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Topographical analysis of stimulus-related and response-related electrical scalp activity and interhemispheric dynamics in normal humans

Braun, Claude M. J.; Villeneuve, Loic and Gruzelier, John. 2002. Topographical analysis of stimulus-related and response-related electrical scalp activity and interhemispheric dynamics in normal humans. International Journal of Psychophysiology, 46(2), pp. 109-122. ISSN 01678760 [Article]

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Abstract or Description

It is believed that reaction time estimates of interhemispheric relay (IHR) time or accuracy cost reflect motor relay and that visual evoked response potential (ERP) estimates reflect visual relay (Brown and Jeeves, 1993). If this is so, then response-related ERP estimates of IHR might be expected to correlate more with reaction time (RT) estimates of IHR than visual ERPs do, and the former ought to interact with the latter. A simple reaction time experiment (Poffenberger paradigm) was carried out with an 18-electrode montage on 10 normal subjects to investigate visual and motor interhemispheric relay effects and their interrelation. Three components in stimulus-synchronized and three other components in response-synchronized averaged signals were analyzed. Latencies and amplitudes of these components were studied as a function of the visual field stimulated and the hand required to respond. Effects interpretable as interhemispheric relay effects were observed in stimulus-related as well as response-related components. Few interhemispheric relay effect estimates in stimulus-related and response-related electrical scalp potentials were related to behavioral estimates of interhemispheric relay effects (derived from reaction times and omission errors). The spatiotemporal distributions of the electrical interhemispheric relay effects differed in stimulus and response-related components and they were statistically unrelated. We conclude that sensory interhemispheric relay may be picked up with stimulus-synchronized ERPs whereas motor interhemispheric relay effects may be measurable with response-related ERPs in normal humans. However, this proposal ought to be tested with callosotomized subjects.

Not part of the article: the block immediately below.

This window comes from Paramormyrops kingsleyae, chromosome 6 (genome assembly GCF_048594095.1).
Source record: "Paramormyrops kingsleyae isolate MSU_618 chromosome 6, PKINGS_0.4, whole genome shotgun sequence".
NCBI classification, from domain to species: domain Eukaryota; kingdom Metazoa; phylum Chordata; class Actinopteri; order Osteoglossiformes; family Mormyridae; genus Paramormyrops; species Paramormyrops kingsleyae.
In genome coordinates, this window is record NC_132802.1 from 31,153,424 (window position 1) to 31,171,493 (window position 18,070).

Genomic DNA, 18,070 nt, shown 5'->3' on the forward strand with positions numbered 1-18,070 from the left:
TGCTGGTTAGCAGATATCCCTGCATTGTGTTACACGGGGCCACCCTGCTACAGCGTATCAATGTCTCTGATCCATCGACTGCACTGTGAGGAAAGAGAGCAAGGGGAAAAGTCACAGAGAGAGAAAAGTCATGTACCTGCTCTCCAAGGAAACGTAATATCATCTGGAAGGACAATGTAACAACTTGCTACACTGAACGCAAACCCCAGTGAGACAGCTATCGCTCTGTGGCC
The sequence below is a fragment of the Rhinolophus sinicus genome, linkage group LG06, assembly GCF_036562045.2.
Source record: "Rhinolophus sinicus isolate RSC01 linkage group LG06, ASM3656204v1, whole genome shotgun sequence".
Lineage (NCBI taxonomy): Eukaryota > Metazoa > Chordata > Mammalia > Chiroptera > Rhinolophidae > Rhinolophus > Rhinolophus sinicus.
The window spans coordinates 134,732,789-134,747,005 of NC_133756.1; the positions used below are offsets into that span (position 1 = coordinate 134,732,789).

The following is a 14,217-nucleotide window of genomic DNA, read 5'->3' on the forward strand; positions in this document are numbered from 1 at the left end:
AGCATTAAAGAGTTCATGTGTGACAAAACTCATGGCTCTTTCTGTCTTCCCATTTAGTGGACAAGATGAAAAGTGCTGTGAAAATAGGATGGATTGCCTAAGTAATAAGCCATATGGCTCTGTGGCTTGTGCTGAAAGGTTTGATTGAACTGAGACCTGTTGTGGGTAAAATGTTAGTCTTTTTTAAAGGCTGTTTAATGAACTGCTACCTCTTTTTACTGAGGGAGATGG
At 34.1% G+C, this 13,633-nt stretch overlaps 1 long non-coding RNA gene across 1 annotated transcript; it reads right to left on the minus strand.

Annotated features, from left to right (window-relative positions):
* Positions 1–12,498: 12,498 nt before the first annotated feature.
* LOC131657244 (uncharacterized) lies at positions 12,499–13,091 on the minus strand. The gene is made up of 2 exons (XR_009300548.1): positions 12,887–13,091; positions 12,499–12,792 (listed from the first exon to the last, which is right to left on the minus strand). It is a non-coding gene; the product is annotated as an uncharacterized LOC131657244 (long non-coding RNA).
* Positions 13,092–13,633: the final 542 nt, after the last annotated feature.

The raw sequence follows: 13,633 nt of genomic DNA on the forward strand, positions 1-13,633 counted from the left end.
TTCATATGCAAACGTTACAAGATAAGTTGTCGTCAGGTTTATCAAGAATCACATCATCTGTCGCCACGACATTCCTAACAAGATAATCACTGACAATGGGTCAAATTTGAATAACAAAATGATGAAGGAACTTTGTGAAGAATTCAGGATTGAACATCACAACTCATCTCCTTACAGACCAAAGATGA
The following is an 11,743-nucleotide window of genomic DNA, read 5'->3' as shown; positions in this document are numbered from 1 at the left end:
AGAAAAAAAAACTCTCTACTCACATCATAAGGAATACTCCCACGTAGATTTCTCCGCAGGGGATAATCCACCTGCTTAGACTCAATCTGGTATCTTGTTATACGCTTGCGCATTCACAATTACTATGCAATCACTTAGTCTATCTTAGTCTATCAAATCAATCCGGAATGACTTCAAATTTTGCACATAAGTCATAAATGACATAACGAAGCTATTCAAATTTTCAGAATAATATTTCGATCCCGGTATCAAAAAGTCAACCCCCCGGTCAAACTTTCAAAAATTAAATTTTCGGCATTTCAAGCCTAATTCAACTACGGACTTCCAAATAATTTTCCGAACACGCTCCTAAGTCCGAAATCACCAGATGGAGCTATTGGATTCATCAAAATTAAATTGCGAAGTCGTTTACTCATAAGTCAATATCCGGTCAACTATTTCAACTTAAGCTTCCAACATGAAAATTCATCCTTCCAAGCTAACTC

Item Type:

Article

Identification Number (DOI):

https://doi.org/10.1016/S0167-8760(02)00015-6

Departments, Centres and Research Units:

Psychology

Dates:

DateEvent
2002Published

Item ID:

5258

Date Deposited:

16 Mar 2011 10:08

Last Modified:

30 Jun 2017 15:27

Peer Reviewed:

Yes, this version has been peer-reviewed.

URI:

http://research.gold.ac.uk/id/eprint/5258

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